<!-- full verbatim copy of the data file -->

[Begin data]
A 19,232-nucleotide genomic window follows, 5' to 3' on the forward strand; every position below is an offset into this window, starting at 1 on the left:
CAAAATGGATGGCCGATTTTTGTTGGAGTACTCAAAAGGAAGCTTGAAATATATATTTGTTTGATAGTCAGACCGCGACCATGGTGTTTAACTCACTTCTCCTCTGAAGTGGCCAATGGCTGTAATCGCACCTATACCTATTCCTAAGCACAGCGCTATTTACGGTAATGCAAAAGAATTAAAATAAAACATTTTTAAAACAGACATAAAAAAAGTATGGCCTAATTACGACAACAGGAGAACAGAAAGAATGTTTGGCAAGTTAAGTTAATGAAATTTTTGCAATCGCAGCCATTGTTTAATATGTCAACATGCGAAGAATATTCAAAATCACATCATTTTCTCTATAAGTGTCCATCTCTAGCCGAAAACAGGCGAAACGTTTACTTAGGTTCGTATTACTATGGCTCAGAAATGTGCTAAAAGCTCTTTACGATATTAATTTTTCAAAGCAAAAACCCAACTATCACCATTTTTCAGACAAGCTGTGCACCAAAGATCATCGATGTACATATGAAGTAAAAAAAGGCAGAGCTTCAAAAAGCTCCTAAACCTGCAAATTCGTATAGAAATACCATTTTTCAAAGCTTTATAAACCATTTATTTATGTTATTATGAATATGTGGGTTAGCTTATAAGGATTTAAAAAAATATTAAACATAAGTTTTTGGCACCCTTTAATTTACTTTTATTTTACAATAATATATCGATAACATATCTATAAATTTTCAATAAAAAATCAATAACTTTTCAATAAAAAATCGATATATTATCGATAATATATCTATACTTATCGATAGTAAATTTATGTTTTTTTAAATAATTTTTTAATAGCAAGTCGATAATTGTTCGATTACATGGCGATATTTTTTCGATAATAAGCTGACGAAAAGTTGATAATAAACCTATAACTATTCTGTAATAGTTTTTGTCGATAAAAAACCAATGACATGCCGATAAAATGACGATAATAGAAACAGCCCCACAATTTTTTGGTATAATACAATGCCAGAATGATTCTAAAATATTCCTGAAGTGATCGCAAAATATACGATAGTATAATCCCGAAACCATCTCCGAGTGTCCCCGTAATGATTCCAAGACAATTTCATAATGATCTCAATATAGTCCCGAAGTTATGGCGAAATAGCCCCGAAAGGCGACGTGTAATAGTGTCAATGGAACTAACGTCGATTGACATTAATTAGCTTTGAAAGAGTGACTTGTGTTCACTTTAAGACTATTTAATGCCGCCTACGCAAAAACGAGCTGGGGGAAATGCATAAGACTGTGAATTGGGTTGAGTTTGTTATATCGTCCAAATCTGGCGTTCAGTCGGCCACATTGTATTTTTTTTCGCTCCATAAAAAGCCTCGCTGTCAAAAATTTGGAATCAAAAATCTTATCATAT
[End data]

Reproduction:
A 19,232-nucleotide genomic window follows, 5' to 3' on the forward strand; every position below is an offset into this window, starting at 1 on the left:
CAAAATGGATGGCCGATTTTTGTTGGAGTACTCAAAAGGAAGCTTGAAATATATATTTGTTTGATAGTCAGACCGCGACCATGGTGTTTAACTCACTTCTCCTCTGAAGTGGCCAATGGCTGTAATCGCACCTATACCTATTCCTAAGCACAGCGCTATTTACGGTAATGCAAAAGAATTAAAATAAAACATTTTTAAAACAGACATAAAAAAAGTATGGCCTAATTACGACAACAGGAGAACAGAAAGAATGTTTGGCAAGTTAAGTTAATGAAATTTTTGCAATCGCAGCCATTGTTTAATATGTCAACATGCGAAGAATATTCAAAATCACATCATTTTCTCTATAAGTGTCCATCTCTAGCCGAAAACAGGCGAAACGTTTACTTAGGTTCGTATTACTATGGCTCAGAAATGTGCTAAAAGCTCTTTACGATATTAATTTTTCAAAGCAAAAACCCAACTATCACCATTTTTCAGACAAGCTGTGCACCAAAGATCATCGATGTACATATGAAGTAAAAAAAGGCAGAGCTTCAAAAAGCTCCTAAACCTGCAAATTCGTATAGAAATACCATTTTTCAAAGCTTTATAAACCATTTATTTATGTTATTATGAATATGTGGGTTAGCTTATAAGGATTTAAAAAAATATTAAACATAAGTTTTTGGCACCCTTTAATTTACTTTTATTTTACAATAATATATCGATAACATATCTATAAATTTTCAATAAAAAATCAATAACTTTTCAATAAAAAATCGATATATTATCGATAATATATCTATACTTATCGATAGTAAATTTATGTTTTTTTAAATAATTTTTTAATAGCAAGTCGATAATTGTTCGATTACATGGCGATATTTTTTCGATAATAAGCTGACGAAAAGTTGATAATAAACCTATAACTATTCTGTAATAGTTTTTGTCGATAAAAAACCAATGACATGCCGATAAAATGACGATAATAGAAACAGCCCCACAATTTTTTGGTATAATACAATGCCAGAATGATTCTAAAATATTCCTGAAGTGATCGCAAAATATACGATAGTATAATCCCGAAACCATCTCCGAGTGTCCCCGTAATGATTCCAAGACAATTTCATAATGATCTCAATATAGTCCCGAAGTTATGGCGAAATAGCCCCGAAAGGCGACGTGTAATAGTGTCAATGGAACTAACGTCGATTGACATTAATTAGCTTTGAAAGAGTGACTTGTGTTCACTTTAAGACTATTTAATGCCGCCTACGCAAAAACGAGCTGGGGGAAATGCATAAGACTGTGAATTGGGTTGAGTTTGTTATATCGTCCAAATCTGGCGTTCAGTCGGCCACATTGTATTTTTTTTCGCTCCATAAAAAGCCTCGCTGTCAAAAATTTGGAATCAAAAATCTTATCATAT